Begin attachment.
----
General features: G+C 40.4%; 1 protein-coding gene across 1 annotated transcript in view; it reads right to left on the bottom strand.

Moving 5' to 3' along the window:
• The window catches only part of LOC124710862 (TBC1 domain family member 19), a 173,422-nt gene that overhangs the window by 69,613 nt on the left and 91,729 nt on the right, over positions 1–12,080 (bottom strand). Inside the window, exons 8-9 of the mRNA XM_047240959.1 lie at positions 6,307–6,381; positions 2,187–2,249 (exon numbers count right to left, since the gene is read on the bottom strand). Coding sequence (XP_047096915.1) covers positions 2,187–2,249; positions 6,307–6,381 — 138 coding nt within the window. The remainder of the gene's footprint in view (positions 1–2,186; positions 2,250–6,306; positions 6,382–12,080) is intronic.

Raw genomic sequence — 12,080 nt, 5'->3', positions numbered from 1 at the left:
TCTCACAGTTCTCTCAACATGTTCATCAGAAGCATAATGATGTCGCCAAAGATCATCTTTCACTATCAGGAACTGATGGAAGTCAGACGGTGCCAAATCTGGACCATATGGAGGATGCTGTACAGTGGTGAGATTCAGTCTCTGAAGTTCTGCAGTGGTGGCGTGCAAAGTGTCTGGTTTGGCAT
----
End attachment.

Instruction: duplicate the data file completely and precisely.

General features: G+C 40.4%; 1 protein-coding gene across 1 annotated transcript in view; it reads right to left on the bottom strand.

Moving 5' to 3' along the window:
• The window catches only part of LOC124710862 (TBC1 domain family member 19), a 173,422-nt gene that overhangs the window by 69,613 nt on the left and 91,729 nt on the right, over positions 1–12,080 (bottom strand). Inside the window, exons 8-9 of the mRNA XM_047240959.1 lie at positions 6,307–6,381; positions 2,187–2,249 (exon numbers count right to left, since the gene is read on the bottom strand). Coding sequence (XP_047096915.1) covers positions 2,187–2,249; positions 6,307–6,381 — 138 coding nt within the window. The remainder of the gene's footprint in view (positions 1–2,186; positions 2,250–6,306; positions 6,382–12,080) is intronic.

Raw genomic sequence — 12,080 nt, 5'->3', positions numbered from 1 at the left:
TCTCACAGTTCTCTCAACATGTTCATCAGAAGCATAATGATGTCGCCAAAGATCATCTTTCACTATCAGGAACTGATGGAAGTCAGACGGTGCCAAATCTGGACCATATGGAGGATGCTGTACAGTGGTGAGATTCAGTCTCTGAAGTTCTGCAGTGGTGGCGTGCAAAGTGTCTGGTTTGGCAT